Animal models of Huntington's disease

Shilpa Ramaswamy, Jodi L. McBride, Jeffrey H. Kordower

    Research output: Contribution to journalReview article

    139 Scopus citations

    Abstract

    Huntington's disease (HD) is a neurological disorder caused by a genetic mutation in the IT15 gene. Progressive cell death in the striatum and cortex, and accompanying declines in cognitive, motor, and psychiatric functions, are characteristic of the disease. Animal models of HD have provided insight into disease pathology and the outcomes of therapeutic strategies. Earlier studies of HD most often used toxin-induced models to study mitochondrial impairment and excitotoxicity-induced cell death, which are both mechanisms of degeneration seen in the HD brain. These models, based on 3-nitropropionic acid and quinolinic acid, respectively, are still often used in HD studies. The discovery in 1993 of the huntingtin mutation led to the creation of newer models that incorporate a similar genetic defect. These models, which include transgenic and knock-in rodents, are more representative of the HD progression and pathology. An even more recent model that uses a viral vector to encode the gene mutation in specific areas of the brain may be useful in nonhuman primates, as it is difficult to produce genetic models in these species. This article examines the aforementioned models and describes their use in HD research, including aspects of the creation, delivery, pathology, and tested therapies for each model.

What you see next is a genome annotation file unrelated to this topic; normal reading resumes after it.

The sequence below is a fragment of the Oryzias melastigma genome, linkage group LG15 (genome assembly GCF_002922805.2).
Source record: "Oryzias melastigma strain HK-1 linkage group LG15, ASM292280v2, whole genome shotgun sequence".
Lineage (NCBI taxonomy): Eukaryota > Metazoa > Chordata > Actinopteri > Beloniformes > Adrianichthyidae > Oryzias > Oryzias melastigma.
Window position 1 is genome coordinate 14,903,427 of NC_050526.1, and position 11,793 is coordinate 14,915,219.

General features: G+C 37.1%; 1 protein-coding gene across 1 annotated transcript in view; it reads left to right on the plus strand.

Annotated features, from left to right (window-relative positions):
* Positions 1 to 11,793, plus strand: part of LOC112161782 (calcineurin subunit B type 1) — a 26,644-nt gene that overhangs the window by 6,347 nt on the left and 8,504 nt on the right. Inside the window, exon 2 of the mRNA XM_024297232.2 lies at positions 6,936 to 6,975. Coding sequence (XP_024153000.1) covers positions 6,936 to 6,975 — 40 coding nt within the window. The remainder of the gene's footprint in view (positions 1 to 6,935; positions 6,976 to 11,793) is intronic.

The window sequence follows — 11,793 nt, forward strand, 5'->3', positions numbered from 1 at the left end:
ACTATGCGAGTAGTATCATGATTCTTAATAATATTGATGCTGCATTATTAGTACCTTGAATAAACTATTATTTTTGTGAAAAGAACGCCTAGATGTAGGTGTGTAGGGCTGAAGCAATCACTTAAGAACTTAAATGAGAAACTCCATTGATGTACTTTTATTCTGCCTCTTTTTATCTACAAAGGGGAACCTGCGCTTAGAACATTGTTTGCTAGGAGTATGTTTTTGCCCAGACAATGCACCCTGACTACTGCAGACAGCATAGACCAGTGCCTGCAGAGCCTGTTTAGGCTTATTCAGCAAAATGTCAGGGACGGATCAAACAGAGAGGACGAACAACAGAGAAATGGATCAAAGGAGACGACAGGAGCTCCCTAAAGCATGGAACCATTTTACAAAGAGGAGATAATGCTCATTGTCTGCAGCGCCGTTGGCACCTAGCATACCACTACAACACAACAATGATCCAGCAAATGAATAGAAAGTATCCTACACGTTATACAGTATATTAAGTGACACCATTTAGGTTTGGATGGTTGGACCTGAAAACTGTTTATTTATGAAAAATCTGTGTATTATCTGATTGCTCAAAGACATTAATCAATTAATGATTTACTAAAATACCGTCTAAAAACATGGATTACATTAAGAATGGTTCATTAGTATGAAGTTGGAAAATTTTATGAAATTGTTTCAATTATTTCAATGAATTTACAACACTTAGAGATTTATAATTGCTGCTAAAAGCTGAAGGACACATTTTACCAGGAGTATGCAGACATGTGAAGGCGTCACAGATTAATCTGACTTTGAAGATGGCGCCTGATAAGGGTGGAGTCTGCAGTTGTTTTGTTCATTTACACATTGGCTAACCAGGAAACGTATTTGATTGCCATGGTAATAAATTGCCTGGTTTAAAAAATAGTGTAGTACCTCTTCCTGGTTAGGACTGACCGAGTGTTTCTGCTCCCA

Original languageEnglish (US)
    Pages (from-to)356-373
    Number of pages18
    JournalILAR Journal
    Volume48
    Issue number4
    DOIs
    StatePublished - Jan 1 2007

    Keywords

    • 3-Nitropropionic acid
    • Animal models
    • Huntington's disease
    • Knock-in mice
    • Quinolinic acid
    • Transgenic rodents

    ASJC Scopus subject areas

    • Animal Science and Zoology
    • Biochemistry, Genetics and Molecular Biology(all)

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